Rainbow Room International’s George Square salon is housed inside the Merchants House of Glasgow, one of the oldest buildings in the city, built around 1600. As soon as I walked in, I was instantly met with smiles and exceptionally warm service. My coat was taken, I was brought a coffee, and then I waited on Paddy McDougall, Indola’s latest global ambassador.
A former Schwarzkopf Professional Young Artistic Team member, Paddy has since established himself as one of the country’s most promising young names with a place on the prestigious Fellowship for British Hairdressing’s F.A.M.E. Team.
As part of the 2018 team, Paddy enjoyed mentoring from a host of industry icons and shot a collection with legendary fashion photographer, Rankin. Paddy has also gained extensive experience in the session world, a member of the core team for Duffy and worked on shows including Rick Owens, Y3, and Saint Laurent across London, Paris, and Milan.
After a fresh trim, I sat down with Paddy to talk about his appointment as an Indola brand ambassador and why he’s so excited about his future with the brand.
Most recently, as part of the talented team that worked on Barcelona Street Style Collection—due for release this year—Paddy described the shoot as street focused, unfussy with a wearable edge. The idea of wearable hair is critical for Paddy, as it gives hairdressers the tools to increase their revenue and learn to style more accessible emerging trends—an ideal that aligns perfectly with digital-first brand Indola—as well as working with Indola creative director, Simon Ellis.
“It’s about giving the Indola community the tools to create better representations of the work they’re doing and to create strong hair that will lead them to gain more clients and increase their revenue. We want to give people a tool that allows hairdressers to be more creative, but also something that ultimately enhances their business.
“I really wouldn’t have been keen to partner with a brand unless I felt like they had the same values as me and with Indola I’ve found that. Together we want to create something that’s fashion-focused and has an edge of realness. Which is always something I try to get across in my work.”
Not content with simply creating a hair image, Paddy sought to build a far greater concept for his debut Indola shoot. “I think what’s nice is we’re building characters rather than creating trends, and we’re always trying to keep an element of ready to wear. I think it’s really cool for our audience and for our community because the whole street style concept is central to the brand, all the education we do is based around the collection.”
As important as hair may be, Paddy recognises these types of shoots need to showcase a more complete package. The Street Style Collection, as he described, melds fashion and hair in a way like few brands truly achieve. It’s typical for collections to focus solely on hair with fashion and makeup becoming a secondary element. However, this isn’t the case with Paddy’s work on the spring/summer collection, which features a much more cohesive relationship between hair and clothing. He told SalonNV the looks were designed to match with the individualism so prevalent throughout fashion.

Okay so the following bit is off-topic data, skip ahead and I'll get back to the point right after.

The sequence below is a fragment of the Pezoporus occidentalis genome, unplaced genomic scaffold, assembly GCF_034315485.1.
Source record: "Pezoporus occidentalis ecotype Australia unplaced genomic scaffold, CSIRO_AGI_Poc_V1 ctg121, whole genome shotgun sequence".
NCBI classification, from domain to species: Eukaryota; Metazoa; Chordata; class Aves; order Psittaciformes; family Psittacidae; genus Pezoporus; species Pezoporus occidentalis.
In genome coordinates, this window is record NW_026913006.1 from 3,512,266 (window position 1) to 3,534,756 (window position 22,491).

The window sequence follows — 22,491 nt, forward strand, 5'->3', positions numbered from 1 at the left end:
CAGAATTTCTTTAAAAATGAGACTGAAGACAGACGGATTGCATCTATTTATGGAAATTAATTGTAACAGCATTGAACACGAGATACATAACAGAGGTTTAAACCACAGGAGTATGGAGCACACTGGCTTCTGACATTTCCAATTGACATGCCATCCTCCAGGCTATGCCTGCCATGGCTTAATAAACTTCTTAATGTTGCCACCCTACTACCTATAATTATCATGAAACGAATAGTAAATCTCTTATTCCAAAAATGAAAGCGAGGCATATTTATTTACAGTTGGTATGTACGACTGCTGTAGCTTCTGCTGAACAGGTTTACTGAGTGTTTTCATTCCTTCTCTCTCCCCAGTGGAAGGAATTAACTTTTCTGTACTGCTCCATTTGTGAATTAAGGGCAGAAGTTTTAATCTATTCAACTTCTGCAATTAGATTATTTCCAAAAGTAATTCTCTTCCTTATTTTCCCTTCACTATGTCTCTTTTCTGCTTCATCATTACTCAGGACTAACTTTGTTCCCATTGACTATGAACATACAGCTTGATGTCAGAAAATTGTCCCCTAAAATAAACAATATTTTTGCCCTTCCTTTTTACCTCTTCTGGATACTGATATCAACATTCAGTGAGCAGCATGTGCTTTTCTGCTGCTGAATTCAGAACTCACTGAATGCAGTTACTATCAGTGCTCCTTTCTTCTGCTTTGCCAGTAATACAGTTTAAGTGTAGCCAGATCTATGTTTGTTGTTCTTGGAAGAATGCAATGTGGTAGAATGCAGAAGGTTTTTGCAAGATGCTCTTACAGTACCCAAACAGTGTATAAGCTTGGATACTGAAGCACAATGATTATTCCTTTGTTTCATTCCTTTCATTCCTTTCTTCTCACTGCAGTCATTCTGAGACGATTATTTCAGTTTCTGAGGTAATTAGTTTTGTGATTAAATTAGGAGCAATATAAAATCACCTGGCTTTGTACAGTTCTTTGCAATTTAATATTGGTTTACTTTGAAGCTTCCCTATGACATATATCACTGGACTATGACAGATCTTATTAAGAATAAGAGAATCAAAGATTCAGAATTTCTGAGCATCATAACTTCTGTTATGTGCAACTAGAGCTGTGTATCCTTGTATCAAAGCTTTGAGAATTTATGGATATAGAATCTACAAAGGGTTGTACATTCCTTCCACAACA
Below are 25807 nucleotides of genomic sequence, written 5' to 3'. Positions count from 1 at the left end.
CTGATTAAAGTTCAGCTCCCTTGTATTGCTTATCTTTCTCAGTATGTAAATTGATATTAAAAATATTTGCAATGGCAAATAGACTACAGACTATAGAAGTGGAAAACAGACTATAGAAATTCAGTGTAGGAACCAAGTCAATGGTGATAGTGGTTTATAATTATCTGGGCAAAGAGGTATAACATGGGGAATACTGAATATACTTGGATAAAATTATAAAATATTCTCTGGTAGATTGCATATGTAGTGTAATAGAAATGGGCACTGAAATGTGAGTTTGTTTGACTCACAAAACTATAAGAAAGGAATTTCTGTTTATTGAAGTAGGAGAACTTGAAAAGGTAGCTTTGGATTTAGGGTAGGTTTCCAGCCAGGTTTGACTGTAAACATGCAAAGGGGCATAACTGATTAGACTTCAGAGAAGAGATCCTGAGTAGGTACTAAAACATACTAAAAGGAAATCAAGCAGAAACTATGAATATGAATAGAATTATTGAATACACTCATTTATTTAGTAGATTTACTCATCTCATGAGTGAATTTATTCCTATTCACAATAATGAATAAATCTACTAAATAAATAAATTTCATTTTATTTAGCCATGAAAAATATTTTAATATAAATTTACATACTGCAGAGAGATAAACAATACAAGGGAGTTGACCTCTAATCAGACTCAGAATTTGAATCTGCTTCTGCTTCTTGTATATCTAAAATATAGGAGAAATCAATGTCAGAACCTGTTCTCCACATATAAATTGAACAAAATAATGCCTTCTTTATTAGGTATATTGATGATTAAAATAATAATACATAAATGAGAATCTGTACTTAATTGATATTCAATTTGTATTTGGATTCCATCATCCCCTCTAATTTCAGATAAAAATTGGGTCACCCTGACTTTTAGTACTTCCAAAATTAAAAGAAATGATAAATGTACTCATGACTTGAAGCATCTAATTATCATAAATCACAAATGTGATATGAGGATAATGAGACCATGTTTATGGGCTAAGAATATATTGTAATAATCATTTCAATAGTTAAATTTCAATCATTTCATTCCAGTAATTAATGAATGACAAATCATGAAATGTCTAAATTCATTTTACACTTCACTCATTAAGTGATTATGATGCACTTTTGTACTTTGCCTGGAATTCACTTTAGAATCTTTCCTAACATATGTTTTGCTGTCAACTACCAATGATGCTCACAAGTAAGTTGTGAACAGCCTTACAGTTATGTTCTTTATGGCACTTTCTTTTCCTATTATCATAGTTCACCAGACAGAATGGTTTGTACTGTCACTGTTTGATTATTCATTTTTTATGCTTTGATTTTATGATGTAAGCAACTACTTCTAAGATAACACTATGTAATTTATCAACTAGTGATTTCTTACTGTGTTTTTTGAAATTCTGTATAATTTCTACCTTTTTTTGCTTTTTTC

“If you look at what’s happening in fashion right now, individualism is the biggest thing. Lots of the shows I work on are becoming more and more about individual looks and it’s important to reflect that on what we’re creating.
“Even in terms of clothing within fashion, it’s not one size fits all. Lots of brands are pushing limited edition drops with their collections and we’re trying to do that with hair as well.
“At the end of the day it’s not just about creating really cool pictures, hopefully, we do that too, but it’s about creating tools for people in the Indola community to use and attract new people to what we’re doing.
“Sometimes we can almost complicated things because we think that makes them more appealing. But it’s about covering the fundamentals because everything we do should be about the fundamentals done well.”
But how do these fundamentals translate into increasing a salon’s revenue? “Our slogan is “simply smarter”, which is about making things easier to use. This is reflected by one of the biggest innovations I’ve seen since joining Indola with a product called Colour Transformer. This product gets added to any colour in the range and you can create a quasi-permanent rather than having two separate ranges.”
With a clear axiom and identity, I asked Paddy how and most crucially why he would recommend Indola to other hair professionals. “For me, Indola is actually “simply smarter”, with a smaller range you can accomplish more and cater to every single client’s needs. People are looking for a more tailored solution for hair—the Indola range offers this.
“Most of all, what’s exciting about Indola is the direction we’re going to take education in. That’s why I’ve done so many different things within hairdressing, I think it’s important to always improve your skillset and learn.
“With Indola and what we’ve done and what I know we’ve got planned, people are going to come to Indola and start using the products because we can really help them.”
Finally, Paddy told us why he is so keen to get to work and help Indola push their education menu. “One of the most satisfying things you can do is share. I’ve learned so much from other people like Duffy for instance, so I think it’s always cool to give back and you can learn from them because they might interpret what you’re doing slightly differently.”